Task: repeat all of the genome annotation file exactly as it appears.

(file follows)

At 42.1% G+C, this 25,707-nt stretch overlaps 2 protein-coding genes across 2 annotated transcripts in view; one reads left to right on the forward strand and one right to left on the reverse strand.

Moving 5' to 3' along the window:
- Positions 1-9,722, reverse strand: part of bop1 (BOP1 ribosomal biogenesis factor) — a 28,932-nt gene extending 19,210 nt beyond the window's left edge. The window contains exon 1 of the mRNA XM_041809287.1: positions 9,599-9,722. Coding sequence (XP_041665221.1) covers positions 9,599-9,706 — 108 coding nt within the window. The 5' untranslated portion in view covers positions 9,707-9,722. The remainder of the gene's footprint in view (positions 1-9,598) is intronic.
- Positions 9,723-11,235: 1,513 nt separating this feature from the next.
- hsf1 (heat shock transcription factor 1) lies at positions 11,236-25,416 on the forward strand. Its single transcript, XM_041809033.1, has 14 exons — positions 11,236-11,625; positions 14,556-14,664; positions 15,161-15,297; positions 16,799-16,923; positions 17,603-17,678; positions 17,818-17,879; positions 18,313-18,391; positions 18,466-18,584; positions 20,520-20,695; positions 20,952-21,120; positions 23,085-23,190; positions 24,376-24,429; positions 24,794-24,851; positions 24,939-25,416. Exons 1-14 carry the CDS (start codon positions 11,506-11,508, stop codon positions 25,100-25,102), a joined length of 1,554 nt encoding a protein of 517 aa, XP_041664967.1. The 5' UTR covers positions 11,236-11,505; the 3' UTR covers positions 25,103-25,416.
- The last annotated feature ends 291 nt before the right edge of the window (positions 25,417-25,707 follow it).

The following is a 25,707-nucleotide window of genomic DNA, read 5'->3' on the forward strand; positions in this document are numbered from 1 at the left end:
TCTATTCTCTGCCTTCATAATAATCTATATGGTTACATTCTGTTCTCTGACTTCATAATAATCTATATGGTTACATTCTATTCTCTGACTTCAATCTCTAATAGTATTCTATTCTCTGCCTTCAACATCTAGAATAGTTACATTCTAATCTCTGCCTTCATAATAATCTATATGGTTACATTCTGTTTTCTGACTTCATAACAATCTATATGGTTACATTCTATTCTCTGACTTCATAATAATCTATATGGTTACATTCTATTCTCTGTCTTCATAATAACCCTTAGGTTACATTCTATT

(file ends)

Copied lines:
At 42.1% G+C, this 25,707-nt stretch overlaps 2 protein-coding genes across 2 annotated transcripts in view; one reads left to right on the forward strand and one right to left on the reverse strand.

Moving 5' to 3' along the window:
- Positions 1-9,722, reverse strand: part of bop1 (BOP1 ribosomal biogenesis factor) — a 28,932-nt gene extending 19,210 nt beyond the window's left edge. The window contains exon 1 of the mRNA XM_041809287.1: positions 9,599-9,722. Coding sequence (XP_041665221.1) covers positions 9,599-9,706 — 108 coding nt within the window. The 5' untranslated portion in view covers positions 9,707-9,722. The remainder of the gene's footprint in view (positions 1-9,598) is intronic.
- Positions 9,723-11,235: 1,513 nt separating this feature from the next.
- hsf1 (heat shock transcription factor 1) lies at positions 11,236-25,416 on the forward strand. Its single transcript, XM_041809033.1, has 14 exons — positions 11,236-11,625; positions 14,556-14,664; positions 15,161-15,297; positions 16,799-16,923; positions 17,603-17,678; positions 17,818-17,879; positions 18,313-18,391; positions 18,466-18,584; positions 20,520-20,695; positions 20,952-21,120; positions 23,085-23,190; positions 24,376-24,429; positions 24,794-24,851; positions 24,939-25,416. Exons 1-14 carry the CDS (start codon positions 11,506-11,508, stop codon positions 25,100-25,102), a joined length of 1,554 nt encoding a protein of 517 aa, XP_041664967.1. The 5' UTR covers positions 11,236-11,505; the 3' UTR covers positions 25,103-25,416.
- The last annotated feature ends 291 nt before the right edge of the window (positions 25,417-25,707 follow it).

The following is a 25,707-nucleotide window of genomic DNA, read 5'->3' on the forward strand; positions in this document are numbered from 1 at the left end:
TCTATTCTCTGCCTTCATAATAATCTATATGGTTACATTCTGTTCTCTGACTTCATAATAATCTATATGGTTACATTCTATTCTCTGACTTCAATCTCTAATAGTATTCTATTCTCTGCCTTCAACATCTAGAATAGTTACATTCTAATCTCTGCCTTCATAATAATCTATATGGTTACATTCTGTTTTCTGACTTCATAACAATCTATATGGTTACATTCTATTCTCTGACTTCATAATAATCTATATGGTTACATTCTATTCTCTGTCTTCATAATAACCCTTAGGTTACATTCTATT